Today was another Korean boy-band day (e.g., see Super Junior) here at my residence, as my school on the Mississippi Gulf Coast took a storm day and daughter Sanjina, already here from yesternight, stayed on my 'puter all day watching music videos and downloading music onto her MP3. The several Korean bands who she likes are similar to the Backstreet Boys (to me) and are quite good, in a 16-year-old American girl sort of way.
It's always the same: She multitasks on 'puter listening, watching, downloading music and playing with her photos and manipulating her Facebook and IMing and texting and sometimes doing school homework and interacting with me, and so on, while I play the housefather role (making soup today). Whew! I try to limit my multitasking to no more than three or four activities!
In those moments I can't help but think of the cemetery scene in the play Our Town, when the girl realizes, belatedly in the afterlife, the preciousness of the everyday miraculousness of life--her former Earthly life with her friends and family that she took for granted, that had passed forever.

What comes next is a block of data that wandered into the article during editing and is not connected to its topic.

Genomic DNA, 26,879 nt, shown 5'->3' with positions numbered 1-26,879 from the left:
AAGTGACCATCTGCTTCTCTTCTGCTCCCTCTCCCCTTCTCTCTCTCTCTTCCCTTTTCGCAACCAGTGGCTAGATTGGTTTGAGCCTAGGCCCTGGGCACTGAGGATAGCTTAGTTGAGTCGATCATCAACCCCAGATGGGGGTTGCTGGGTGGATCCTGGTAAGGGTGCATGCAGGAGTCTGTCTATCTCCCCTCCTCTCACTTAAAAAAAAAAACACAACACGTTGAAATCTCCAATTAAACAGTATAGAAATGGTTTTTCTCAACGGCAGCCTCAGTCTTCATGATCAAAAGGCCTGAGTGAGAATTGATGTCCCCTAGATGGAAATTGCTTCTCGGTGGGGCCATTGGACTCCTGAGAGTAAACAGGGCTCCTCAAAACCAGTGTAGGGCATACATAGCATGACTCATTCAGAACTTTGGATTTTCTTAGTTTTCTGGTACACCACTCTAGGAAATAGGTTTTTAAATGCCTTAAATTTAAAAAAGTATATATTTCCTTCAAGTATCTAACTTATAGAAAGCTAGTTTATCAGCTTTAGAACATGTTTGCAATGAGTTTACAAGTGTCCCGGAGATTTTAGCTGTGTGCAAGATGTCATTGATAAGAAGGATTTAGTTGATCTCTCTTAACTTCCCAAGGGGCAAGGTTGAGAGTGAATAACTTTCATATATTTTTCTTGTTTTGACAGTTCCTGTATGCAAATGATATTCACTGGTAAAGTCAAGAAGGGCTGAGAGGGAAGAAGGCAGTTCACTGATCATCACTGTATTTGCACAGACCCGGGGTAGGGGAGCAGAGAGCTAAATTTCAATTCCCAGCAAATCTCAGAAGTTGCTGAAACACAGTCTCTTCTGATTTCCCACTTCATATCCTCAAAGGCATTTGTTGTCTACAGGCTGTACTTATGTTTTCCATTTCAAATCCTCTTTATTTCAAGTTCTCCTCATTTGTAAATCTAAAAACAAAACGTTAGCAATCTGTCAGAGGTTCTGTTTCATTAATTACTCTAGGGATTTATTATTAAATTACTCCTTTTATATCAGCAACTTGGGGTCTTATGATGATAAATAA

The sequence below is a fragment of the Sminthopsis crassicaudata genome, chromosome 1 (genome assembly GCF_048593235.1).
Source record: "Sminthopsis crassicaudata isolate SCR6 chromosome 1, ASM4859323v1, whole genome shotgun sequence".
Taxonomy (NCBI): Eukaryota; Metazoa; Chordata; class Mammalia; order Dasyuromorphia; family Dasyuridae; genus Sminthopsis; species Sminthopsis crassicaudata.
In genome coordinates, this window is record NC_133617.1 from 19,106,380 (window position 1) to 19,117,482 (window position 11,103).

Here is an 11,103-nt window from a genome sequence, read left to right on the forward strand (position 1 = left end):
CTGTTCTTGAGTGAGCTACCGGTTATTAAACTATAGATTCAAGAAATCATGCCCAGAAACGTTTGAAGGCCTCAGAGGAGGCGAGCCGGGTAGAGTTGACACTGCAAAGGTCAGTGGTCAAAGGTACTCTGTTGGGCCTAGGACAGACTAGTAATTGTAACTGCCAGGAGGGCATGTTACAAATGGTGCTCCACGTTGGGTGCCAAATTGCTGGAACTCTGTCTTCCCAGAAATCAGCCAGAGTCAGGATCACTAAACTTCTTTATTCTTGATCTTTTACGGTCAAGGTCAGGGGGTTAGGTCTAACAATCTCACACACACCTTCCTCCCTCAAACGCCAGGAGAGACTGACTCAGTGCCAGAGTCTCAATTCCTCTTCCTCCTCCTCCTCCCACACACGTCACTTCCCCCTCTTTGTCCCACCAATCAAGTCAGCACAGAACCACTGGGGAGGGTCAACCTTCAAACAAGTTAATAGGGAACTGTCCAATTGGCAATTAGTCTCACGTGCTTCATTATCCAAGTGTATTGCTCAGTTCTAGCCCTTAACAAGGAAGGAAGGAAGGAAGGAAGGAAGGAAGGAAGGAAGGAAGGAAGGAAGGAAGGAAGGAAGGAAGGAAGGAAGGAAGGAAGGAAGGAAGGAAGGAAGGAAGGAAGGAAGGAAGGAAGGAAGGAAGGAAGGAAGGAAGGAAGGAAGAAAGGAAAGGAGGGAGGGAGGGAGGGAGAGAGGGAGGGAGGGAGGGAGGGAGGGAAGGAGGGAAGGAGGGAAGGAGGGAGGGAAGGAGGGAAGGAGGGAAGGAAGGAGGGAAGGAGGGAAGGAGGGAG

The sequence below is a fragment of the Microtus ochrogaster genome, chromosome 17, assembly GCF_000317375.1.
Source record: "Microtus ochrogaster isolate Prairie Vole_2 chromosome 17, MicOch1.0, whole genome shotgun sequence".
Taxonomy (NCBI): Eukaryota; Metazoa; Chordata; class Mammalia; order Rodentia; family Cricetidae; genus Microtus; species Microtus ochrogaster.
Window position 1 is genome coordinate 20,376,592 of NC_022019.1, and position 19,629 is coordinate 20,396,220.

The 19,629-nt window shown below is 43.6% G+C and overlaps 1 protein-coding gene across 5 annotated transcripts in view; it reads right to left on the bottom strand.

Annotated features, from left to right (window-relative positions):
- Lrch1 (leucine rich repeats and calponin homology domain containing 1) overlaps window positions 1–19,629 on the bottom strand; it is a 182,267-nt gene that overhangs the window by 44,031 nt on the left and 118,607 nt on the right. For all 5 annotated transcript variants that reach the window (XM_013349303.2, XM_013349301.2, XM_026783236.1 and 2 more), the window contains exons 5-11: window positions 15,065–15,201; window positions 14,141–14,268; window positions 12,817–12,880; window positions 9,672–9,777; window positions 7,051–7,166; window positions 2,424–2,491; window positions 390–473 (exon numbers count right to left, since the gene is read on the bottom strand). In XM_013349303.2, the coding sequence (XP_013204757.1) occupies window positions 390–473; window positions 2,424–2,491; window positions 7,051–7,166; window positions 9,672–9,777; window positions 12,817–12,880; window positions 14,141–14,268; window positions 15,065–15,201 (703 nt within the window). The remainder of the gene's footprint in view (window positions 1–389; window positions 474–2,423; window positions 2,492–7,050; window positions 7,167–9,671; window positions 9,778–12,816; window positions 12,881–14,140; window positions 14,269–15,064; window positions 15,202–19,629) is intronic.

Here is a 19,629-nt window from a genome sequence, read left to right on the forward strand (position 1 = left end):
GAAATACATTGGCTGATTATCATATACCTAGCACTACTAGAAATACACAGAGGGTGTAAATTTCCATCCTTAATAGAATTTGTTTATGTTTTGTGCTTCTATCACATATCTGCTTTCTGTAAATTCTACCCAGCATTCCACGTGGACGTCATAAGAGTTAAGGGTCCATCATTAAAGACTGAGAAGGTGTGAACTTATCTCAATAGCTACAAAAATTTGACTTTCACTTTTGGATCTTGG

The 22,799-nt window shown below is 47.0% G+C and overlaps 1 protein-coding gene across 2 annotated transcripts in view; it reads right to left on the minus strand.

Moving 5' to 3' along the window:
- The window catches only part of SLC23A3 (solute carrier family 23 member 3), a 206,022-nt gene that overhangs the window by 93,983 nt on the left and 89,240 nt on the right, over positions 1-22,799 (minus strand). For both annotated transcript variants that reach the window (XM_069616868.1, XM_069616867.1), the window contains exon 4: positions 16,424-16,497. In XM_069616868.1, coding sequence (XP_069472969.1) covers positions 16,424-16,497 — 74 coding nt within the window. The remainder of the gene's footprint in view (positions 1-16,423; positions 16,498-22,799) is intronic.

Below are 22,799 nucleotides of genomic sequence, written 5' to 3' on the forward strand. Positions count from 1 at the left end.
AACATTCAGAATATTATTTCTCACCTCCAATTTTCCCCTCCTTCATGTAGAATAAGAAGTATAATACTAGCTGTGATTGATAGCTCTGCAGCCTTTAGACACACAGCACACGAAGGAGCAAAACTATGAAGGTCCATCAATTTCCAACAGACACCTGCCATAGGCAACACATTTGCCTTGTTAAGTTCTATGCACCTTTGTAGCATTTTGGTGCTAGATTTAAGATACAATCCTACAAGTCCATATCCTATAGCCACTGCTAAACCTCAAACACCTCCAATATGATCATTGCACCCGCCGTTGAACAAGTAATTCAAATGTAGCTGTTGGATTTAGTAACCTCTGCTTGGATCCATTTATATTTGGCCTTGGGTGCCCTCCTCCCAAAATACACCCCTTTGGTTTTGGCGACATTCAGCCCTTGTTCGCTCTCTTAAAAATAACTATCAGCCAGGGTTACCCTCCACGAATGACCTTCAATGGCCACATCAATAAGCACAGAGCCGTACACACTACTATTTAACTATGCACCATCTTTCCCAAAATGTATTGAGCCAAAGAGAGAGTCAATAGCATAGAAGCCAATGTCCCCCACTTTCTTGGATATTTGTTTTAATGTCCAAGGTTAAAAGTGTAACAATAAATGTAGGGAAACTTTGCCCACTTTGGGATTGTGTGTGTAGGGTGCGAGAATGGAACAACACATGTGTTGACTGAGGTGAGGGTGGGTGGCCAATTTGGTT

We all do, don't we? Is there a way to consistently break through to the presence of the divine inherent in the everyday? When I sit here at my 'puter--finally!--I can much more easily practice minding and awarenessing (as the handwritten sign on my wall reminds me), but at school tomorrow I will mostly fall back into the routine, the rut, the messiness of dealing with other people and the rawness of human relations.
Oh, well. I'll look forward to Korean boy-band night again next week and watch my beloved daughter Sanjina Marie while she mostly ignores me. I did the same with my parents. Life--mostly unaware--does go on.